Stone Crusher on Top of Mountain

Equipment hire is a rapidly evolving, billion-dollar industry – and one the far-sighted pioneering equipment hirers of the 1950s would heartily applaud for its modern capabilities and innovative drive.

Today’s earth-moving machinery has made great strides in reducing site waste and increasing productivity. The range of products available for construction companies has widened extensively in recent years – and equipment manufacturers are also increasingly incorporating highly sophisticated new technologies into their kit.

When Brian Jones became president of the UK’s Construction Plant-hire Association last year, he noted that GPS, drones, 3D mapping and Building Information Modelling (BIM) will soon achieve mainstream deployment throughout the sector.

These advances are a response to fundamental changes the construction industry has undergone over the past 40 years. Contractors rely less on in-house skills and often choose to hire in the services of specialist sub-contractors on a project by project basis. This has allowed contractors to boost their balance sheets and become leaner operators in a highly competitive world, where margins rarely exceed 1-2%.

Equipment hire has grown as an industry off the back of this rationalisation, because it offers multiple benefits to contractors. Capital is not tied up for years and depreciation is no longer an issue. Hire fees are assigned to the operating expenditure (opex) column of each project. Hired equipment will tend to be new or recent generation, therefore more efficient and usually compliant with emissions regulations. Contractors can also select from a diverse range of machinery, tailored to suit specific job requirements, precisely as and when they need during a project. They can do all this with assurance that all hired equipment is regulatory compliant, meeting standards for health and safety, as well as technical criteria.

Of course, equipment hire is every bit as competitive a world as construction itself. It means contractors can factor low rental fees into their tendering, driving down the costs for clients and improving their own profitability.

Yet for all these upsides, equipment hire will only deliver benefits if the machinery is operating at peak performance. For this, a regular, smart maintenance regime is essential.

Machinery operatives say they place a high priority on looking after equipment properly, knowing it will maximise equipment lifespan, but maintenance teams are under pressure to cut costs and are often under-staffed. As a result, maintenance is being deprioritised.

A gap between intention and action is increasingly evident in the sector, and too often maintenance only receives proper attention after breakdowns have occurred. Given the consequences of poor maintenance – breakdowns and the wait for replacement kit; subsequent delays on site and possible liquidated damages if the project runs late – this is an approach with no long-term benefits. It means worse Total Cost of Ownership (TCO) for equipment hire companies, and project disruption for construction businesses.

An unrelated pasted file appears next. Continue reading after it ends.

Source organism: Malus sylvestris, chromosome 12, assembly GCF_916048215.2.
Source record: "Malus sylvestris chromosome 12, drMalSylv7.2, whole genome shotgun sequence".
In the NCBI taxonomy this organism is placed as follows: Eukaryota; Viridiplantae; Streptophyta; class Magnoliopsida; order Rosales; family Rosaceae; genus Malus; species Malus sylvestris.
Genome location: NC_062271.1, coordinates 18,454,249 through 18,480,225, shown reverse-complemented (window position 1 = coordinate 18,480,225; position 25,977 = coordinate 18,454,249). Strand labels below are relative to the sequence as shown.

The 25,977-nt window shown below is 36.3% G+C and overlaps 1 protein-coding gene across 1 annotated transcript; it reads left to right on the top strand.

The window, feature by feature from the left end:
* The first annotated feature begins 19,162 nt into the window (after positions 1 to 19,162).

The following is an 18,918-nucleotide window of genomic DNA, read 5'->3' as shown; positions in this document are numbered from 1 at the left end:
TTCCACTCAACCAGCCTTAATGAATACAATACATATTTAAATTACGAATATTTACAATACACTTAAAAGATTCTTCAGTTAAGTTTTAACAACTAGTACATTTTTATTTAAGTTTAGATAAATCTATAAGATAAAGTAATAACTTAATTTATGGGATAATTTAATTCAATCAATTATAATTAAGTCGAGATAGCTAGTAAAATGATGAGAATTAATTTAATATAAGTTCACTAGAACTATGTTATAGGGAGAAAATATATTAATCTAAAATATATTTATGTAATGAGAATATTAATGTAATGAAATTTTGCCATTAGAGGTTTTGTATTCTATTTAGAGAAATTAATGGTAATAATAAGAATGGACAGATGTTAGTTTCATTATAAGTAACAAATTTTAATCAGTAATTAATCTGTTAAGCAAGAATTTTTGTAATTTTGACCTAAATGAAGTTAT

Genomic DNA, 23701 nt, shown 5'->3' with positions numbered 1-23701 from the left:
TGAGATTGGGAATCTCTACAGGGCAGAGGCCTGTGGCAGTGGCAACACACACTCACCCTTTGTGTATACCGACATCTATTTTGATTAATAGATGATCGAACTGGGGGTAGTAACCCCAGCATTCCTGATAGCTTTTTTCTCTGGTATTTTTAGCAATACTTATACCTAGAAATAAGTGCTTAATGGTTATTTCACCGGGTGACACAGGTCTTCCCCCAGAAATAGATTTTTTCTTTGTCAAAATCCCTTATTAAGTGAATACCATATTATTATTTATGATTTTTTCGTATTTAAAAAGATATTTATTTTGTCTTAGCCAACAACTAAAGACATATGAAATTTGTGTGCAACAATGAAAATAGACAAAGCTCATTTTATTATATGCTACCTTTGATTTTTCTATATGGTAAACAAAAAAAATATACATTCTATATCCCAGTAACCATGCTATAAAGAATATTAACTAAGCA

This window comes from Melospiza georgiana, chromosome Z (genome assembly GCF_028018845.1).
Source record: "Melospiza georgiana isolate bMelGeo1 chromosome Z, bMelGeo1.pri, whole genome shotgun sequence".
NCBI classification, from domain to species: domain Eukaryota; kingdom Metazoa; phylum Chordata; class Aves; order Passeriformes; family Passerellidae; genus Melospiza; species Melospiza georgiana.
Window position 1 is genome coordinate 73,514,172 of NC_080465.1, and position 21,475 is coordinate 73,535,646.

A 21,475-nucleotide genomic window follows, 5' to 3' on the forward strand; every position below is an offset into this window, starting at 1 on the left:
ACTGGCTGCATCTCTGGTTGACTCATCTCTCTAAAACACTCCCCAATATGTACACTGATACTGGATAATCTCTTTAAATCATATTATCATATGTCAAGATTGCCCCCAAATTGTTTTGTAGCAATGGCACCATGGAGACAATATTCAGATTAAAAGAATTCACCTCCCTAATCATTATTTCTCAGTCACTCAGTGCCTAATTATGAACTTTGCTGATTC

“More than 43% of equipment hire breakdowns occur because of failure to lubricate.”

Another issue contributing to sub-optimal maintenance practices is a knowledge gap when it comes to the value of lubrication. More than 43% of equipment hire breakdowns occur because of failure to lubricate, according to a major new report by Shell Lubricants, based on a recent survey of 400 construction managers across Europe. Yet many managers still appear unaware that regular lubrication can reduce equipment downtime.

Lubrication is often described as the lifeblood of machinery; without it, systems seize up. In the face of intense competitive pressures, no equipment operator or contractor can afford to let his kit become anaemic.

At a time when UK construction is under the microscope, with reports such as Mark Farmer’s Modernise or Die calling for urgent changes to improve industry productivity, it’s clear that a more planned approach to maintenance could deliver significant output gains. And not just in the UK. Shell has surveyed people across Europe and found similar needs for a more systematic approach to servicing and regular lubrication.

With in-house maintenance patently under pressure, there’s a clear case for machinery operators to draw on advice and support from third-parties. Expert training from a lubricant supplier could make a big difference to the amount of downtime firms have to deal with.

More attention to maintenance allows for long service intervals which can be planned in advance, and extends equipment lifecycles – potentially even beyond OEM specification. Which means equipment hire companies get a lower total cost of operation and a greater return on investment.

Industry forecasts tell us equipment hire is set to grow across Europe over the next three years, albeit with regional variations. The European Rental Association is predicting a 3.4% rise in activity for 2019, with the highest increase in Germany and France1. Even brighter prospects are heralded for Eastern Europe by the Eastern European Construction Forecasting Association, which estimates Bulgaria’s construction activity to have grown by 7.4% last year and is set to continue.

Yet none of this expected growth will be achieved easily, as competition continues to intensify in all construction sectors across Europe and margins are set to remain wafer-thin. There are many factors beyond the control of contractors – such as the general state of the economy and client confidence. Yet something firmly within contractors’ own grasp, is efficient machine maintenance and lubrication.

In these unpredictable times, this is one investment that comes with a guaranteed payback.


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